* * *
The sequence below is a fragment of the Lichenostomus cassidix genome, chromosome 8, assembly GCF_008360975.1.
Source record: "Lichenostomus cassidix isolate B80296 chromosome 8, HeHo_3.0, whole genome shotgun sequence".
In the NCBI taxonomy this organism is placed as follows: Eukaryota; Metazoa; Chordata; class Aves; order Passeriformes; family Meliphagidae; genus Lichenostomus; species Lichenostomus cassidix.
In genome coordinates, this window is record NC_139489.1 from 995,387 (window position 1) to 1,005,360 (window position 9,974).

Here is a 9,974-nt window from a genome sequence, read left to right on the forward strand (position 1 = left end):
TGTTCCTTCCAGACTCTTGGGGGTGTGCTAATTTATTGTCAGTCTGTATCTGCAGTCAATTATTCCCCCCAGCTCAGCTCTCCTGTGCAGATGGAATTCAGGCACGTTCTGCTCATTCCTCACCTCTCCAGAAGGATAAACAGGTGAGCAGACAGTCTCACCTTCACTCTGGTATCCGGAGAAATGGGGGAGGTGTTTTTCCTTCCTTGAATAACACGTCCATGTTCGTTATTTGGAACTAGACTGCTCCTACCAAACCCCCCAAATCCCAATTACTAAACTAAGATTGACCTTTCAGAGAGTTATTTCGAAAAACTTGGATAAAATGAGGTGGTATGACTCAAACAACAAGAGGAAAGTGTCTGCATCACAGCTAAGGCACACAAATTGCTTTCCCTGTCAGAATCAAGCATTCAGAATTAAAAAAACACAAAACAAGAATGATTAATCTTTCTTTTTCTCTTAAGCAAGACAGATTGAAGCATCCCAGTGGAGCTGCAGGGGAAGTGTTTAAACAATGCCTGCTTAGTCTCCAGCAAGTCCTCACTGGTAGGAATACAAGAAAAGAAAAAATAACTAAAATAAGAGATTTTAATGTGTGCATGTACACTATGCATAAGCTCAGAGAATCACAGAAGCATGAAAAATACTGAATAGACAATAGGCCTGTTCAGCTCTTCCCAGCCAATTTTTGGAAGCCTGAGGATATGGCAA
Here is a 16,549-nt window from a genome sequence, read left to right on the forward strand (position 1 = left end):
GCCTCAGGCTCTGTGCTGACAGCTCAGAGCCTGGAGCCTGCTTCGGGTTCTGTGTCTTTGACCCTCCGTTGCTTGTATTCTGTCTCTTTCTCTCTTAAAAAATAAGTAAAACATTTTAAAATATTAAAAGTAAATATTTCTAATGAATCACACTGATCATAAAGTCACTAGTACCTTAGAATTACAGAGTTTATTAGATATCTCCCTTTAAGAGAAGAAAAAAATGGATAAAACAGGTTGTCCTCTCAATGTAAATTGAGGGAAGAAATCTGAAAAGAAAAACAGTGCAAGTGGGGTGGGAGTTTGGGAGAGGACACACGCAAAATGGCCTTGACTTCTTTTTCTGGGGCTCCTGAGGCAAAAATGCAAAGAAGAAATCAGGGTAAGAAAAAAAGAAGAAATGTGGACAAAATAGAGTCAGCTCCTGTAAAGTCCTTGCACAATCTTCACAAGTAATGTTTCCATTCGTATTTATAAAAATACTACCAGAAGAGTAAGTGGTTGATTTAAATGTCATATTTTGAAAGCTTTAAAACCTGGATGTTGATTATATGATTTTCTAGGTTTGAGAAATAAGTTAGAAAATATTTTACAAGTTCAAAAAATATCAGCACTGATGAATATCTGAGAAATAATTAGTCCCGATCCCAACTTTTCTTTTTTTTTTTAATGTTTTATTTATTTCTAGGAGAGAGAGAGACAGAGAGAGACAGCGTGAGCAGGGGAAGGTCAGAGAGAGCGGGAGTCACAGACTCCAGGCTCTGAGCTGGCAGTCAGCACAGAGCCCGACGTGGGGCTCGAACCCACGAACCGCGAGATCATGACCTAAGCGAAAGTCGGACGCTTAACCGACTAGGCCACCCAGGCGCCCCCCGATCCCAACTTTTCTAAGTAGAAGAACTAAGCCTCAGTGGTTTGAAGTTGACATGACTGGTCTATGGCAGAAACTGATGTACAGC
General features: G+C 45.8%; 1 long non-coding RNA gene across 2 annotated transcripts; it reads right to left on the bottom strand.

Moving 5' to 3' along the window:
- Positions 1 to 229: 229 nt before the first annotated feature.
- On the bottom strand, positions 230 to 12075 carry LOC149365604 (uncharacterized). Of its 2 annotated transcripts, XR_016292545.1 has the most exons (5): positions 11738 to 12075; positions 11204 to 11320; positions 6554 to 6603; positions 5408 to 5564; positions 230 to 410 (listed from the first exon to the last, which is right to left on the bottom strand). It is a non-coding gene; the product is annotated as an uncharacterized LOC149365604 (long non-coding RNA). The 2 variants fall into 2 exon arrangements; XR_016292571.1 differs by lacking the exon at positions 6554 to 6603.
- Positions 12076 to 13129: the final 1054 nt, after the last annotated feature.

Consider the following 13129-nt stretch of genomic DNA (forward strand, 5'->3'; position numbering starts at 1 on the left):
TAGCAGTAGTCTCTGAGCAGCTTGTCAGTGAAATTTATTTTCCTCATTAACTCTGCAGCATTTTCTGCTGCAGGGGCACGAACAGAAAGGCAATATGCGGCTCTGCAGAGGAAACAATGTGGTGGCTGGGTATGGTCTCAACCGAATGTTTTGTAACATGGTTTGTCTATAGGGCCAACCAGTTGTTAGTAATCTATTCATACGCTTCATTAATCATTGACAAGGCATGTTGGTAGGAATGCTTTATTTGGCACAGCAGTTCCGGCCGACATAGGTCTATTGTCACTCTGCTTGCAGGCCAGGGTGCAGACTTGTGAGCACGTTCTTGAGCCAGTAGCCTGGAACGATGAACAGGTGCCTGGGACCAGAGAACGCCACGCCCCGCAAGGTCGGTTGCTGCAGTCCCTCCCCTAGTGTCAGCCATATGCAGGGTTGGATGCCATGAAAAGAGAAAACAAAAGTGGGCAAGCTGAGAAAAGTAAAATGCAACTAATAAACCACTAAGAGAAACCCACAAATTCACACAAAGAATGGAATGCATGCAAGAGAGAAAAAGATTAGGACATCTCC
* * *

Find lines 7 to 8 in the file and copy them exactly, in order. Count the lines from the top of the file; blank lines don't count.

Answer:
Here is a 16,549-nt window from a genome sequence, read left to right on the forward strand (position 1 = left end):
GCCTCAGGCTCTGTGCTGACAGCTCAGAGCCTGGAGCCTGCTTCGGGTTCTGTGTCTTTGACCCTCCGTTGCTTGTATTCTGTCTCTTTCTCTCTTAAAAAATAAGTAAAACATTTTAAAATATTAAAAGTAAATATTTCTAATGAATCACACTGATCATAAAGTCACTAGTACCTTAGAATTACAGAGTTTATTAGATATCTCCCTTTAAGAGAAGAAAAAAATGGATAAAACAGGTTGTCCTCTCAATGTAAATTGAGGGAAGAAATCTGAAAAGAAAAACAGTGCAAGTGGGGTGGGAGTTTGGGAGAGGACACACGCAAAATGGCCTTGACTTCTTTTTCTGGGGCTCCTGAGGCAAAAATGCAAAGAAGAAATCAGGGTAAGAAAAAAAGAAGAAATGTGGACAAAATAGAGTCAGCTCCTGTAAAGTCCTTGCACAATCTTCACAAGTAATGTTTCCATTCGTATTTATAAAAATACTACCAGAAGAGTAAGTGGTTGATTTAAATGTCATATTTTGAAAGCTTTAAAACCTGGATGTTGATTATATGATTTTCTAGGTTTGAGAAATAAGTTAGAAAATATTTTACAAGTTCAAAAAATATCAGCACTGATGAATATCTGAGAAATAATTAGTCCCGATCCCAACTTTTCTTTTTTTTTTTAATGTTTTATTTATTTCTAGGAGAGAGAGAGACAGAGAGAGACAGCGTGAGCAGGGGAAGGTCAGAGAGAGCGGGAGTCACAGACTCCAGGCTCTGAGCTGGCAGTCAGCACAGAGCCCGACGTGGGGCTCGAACCCACGAACCGCGAGATCATGACCTAAGCGAAAGTCGGACGCTTAACCGACTAGGCCACCCAGGCGCCCCCCGATCCCAACTTTTCTAAGTAGAAGAACTAAGCCTCAGTGGTTTGAAGTTGACATGACTGGTCTATGGCAGAAACTGATGTACAGC